The topic ‘CHINA Capital Flight’ has not received (in my opinion) an ample share of the headlines and I believe is a significant contributor to the Australian property bubble.
Domestically, the matrix of topics that has placed the Australian property bubble perilously out of control includes apartment oversupply, record capital growth, illegal foreign investment, FIRB fraud, Loan fraud and VOI fraud, just to name a few. But lets take a minute to speculate what external influences changed our delicate economic balance and where or how did it all begin. Reported by the Institute of International Finance, the CHINA Capital Flight crisis was approximately $700 billion in 2015.
The CHINA Capital Flight has sparked the Australian property bubble making housing unaffordable and is well documented as the wrecking ball for many of the worlds economies. Despite the Communist Party’s control over the economy and measures to restrict and limit citizens exporting capital offshore, the domestic confidence among China’s new upper class is a sentiment of “the grass is greener down under”. Moreover, Australia’s tiny economy is now considered by many as a colony of China due to our nations heavy dependencies on trade and foreign property investment. Despite the Australian bank sector clampdown, the recent discovery of VOI and Mortgage fraud has triggered grave fears for the Australian property bubble and the future of Australia’s economic health.
In conclusion, with the mass of articles published in the past six months, the Australian property bubble and crash may not be a doomsday prophecy after all.
Source: DFAT Australia and foreign investment. The total value (stock) of foreign investment in Australia stood at $3.0 trillion at the end of 2015.
Levels of Chinese investment in Australia have grown since 2005, reaching $75 billion at the end of 2015. Commercial property foreign investment increased to $39.9 billion. Non-real estate foreign investment increased to $92.8 billion
China has become Australia's biggest source of approved foreign investment for the first time after a $12.4 billion splurge on real estate last financial year. Chinese investors planned to spend $27.7 billion here according to the Foreign Investment Review Board annual report, issued Thursday, overtaking United States investors who were approved to spend $17.5 billion. Investments in real estate accounted for almost half China's total, with its $12.4 billion approved investment more than twice the amount spent by the Americans on real estate.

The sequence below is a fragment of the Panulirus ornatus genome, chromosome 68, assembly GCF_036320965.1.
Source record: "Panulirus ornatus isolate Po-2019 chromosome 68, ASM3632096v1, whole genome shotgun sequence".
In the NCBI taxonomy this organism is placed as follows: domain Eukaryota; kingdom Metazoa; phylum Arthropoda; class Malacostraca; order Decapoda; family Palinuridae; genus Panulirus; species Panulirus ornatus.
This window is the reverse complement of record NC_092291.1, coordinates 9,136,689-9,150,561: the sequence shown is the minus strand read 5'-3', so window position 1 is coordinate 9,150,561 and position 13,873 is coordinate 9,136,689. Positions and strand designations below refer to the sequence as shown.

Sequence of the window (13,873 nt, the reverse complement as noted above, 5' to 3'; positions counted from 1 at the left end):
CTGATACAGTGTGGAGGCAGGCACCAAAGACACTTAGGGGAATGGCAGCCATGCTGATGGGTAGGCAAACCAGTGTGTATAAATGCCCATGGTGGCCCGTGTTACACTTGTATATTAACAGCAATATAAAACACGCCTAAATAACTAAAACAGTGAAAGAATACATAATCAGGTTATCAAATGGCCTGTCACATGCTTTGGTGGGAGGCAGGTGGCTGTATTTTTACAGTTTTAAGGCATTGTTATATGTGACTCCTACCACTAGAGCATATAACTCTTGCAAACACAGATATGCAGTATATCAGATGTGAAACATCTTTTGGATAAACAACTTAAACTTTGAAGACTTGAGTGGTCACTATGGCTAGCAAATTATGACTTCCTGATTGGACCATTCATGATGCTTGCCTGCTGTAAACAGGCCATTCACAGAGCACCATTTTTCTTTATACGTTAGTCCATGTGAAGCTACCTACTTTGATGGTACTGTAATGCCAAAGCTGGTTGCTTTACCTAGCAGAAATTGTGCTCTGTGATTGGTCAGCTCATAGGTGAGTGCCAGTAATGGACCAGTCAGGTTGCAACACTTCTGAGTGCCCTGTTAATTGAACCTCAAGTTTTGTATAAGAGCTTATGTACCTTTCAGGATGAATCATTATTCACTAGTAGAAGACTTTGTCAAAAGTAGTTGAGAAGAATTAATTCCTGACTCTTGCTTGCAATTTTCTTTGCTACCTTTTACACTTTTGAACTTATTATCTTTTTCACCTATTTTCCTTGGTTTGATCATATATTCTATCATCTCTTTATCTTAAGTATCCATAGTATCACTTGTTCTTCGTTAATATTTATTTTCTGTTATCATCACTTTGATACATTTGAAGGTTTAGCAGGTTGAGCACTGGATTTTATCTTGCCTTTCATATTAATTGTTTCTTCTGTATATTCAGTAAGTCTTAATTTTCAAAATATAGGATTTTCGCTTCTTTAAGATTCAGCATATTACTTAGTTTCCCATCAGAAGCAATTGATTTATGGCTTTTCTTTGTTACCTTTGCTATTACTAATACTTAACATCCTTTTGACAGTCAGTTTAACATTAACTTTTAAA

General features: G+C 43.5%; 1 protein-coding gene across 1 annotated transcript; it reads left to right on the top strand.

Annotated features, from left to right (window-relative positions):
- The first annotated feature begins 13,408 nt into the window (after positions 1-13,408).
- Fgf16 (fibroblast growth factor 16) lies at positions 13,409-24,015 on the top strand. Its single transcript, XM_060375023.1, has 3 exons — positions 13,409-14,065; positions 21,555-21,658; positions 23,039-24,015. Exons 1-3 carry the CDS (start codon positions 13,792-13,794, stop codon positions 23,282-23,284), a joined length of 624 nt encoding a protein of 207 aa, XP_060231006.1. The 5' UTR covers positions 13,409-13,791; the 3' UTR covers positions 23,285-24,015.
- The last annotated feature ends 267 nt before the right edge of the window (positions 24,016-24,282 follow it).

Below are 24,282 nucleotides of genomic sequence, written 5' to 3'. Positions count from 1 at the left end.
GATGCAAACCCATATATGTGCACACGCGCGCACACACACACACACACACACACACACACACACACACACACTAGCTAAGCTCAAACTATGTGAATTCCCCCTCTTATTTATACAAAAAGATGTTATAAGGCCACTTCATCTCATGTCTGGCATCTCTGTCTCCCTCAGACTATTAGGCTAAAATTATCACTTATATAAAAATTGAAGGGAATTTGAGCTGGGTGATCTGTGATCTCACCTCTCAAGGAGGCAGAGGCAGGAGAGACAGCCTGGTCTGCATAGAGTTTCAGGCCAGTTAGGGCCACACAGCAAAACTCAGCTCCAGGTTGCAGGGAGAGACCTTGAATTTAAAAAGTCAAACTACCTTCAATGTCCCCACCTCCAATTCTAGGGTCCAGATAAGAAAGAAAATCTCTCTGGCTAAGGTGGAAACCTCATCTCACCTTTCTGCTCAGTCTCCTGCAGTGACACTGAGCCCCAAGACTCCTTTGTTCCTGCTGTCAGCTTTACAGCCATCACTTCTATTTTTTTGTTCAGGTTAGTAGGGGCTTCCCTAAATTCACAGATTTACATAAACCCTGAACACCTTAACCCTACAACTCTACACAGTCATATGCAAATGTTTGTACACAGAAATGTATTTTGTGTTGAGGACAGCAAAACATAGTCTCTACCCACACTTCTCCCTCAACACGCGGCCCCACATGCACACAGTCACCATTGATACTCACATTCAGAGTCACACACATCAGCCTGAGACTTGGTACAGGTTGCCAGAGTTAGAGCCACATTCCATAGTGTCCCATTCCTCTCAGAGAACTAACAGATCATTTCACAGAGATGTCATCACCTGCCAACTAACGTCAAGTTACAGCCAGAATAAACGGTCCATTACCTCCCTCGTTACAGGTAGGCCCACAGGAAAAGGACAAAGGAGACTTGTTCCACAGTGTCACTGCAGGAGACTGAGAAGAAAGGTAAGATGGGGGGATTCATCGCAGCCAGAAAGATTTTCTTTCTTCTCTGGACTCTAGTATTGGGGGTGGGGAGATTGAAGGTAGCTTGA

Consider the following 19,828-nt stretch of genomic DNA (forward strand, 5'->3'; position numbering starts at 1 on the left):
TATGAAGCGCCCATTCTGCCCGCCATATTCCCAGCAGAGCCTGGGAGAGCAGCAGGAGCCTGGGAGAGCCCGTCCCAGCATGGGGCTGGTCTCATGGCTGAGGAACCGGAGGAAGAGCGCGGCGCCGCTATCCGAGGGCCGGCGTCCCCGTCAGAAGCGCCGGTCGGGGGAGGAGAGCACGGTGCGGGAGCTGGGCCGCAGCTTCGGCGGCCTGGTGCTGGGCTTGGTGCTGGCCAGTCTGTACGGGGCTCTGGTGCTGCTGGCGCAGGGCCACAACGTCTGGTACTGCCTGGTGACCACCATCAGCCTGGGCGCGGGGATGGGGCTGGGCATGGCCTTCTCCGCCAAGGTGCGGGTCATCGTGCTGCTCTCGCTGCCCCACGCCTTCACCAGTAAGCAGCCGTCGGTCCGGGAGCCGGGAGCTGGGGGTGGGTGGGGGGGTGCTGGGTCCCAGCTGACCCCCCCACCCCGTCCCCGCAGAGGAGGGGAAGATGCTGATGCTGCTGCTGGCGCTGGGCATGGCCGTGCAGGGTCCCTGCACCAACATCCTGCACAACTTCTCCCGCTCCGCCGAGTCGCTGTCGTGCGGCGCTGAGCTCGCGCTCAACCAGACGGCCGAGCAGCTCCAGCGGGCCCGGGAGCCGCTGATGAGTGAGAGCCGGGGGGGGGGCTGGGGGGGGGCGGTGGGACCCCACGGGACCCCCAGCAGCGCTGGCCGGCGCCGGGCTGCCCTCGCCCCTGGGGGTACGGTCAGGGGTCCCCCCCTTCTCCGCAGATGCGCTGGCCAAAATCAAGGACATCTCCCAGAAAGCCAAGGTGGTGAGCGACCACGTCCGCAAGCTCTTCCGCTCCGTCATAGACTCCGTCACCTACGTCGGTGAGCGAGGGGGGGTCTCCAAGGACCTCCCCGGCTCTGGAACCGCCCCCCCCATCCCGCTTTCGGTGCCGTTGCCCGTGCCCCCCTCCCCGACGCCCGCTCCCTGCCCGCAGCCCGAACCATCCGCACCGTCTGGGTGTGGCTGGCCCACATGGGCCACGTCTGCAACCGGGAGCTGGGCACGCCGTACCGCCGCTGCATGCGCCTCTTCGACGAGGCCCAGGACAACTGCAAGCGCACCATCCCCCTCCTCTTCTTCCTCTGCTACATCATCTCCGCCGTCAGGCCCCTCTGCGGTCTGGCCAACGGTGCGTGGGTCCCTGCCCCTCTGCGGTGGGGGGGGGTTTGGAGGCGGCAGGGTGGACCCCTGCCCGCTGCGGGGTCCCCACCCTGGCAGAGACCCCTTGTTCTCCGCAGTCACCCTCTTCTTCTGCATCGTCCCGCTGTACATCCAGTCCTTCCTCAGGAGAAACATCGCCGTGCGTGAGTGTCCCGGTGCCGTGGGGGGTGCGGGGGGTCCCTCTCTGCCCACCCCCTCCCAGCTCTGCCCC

In 2010 the foreign property investment was valued at $20.4 billion in 2014 it increased to $47.7 billion
China has become Australia's biggest source of approved foreign investment for the first time after a $12.4 billion splurge on real estate last financial year. Chinese investors planned to spend $27.7 billion here according to the Foreign Investment Review Board annual report, issued Thursday, overtaking United States investors who were approved to spend $17.5 billion.
China suffered almost $700 billion worth of capital flight in 2015, according to the Institute of International Finance. Beijing logged $100 billion per month in average currency outflow during November, December and January but the pace of outflows had tapered off in more recent months, with net foreign exchange sales by commercial banks at $23.7 billion in April, from $36.4 billion in March, Reuters reported. The surge in outflows late in 2015 sparked market concerns that China's foreign reserves weren't sufficient to stabilize the currency by buying yuan over the long term. In April, those reserves rose to $3.22 trillion, but that's off a peak of $3.99 trillion in June 2014, according to Reuters.
The faltering Chinese economy spurred massive net capital outflows of close to $675 billion in 2015, driven mainly by foreign banks cutting credit to Chinese firms, the firms themselves paying back their debt or international investors reducing holdings of yuan, or rennimbi, deposits.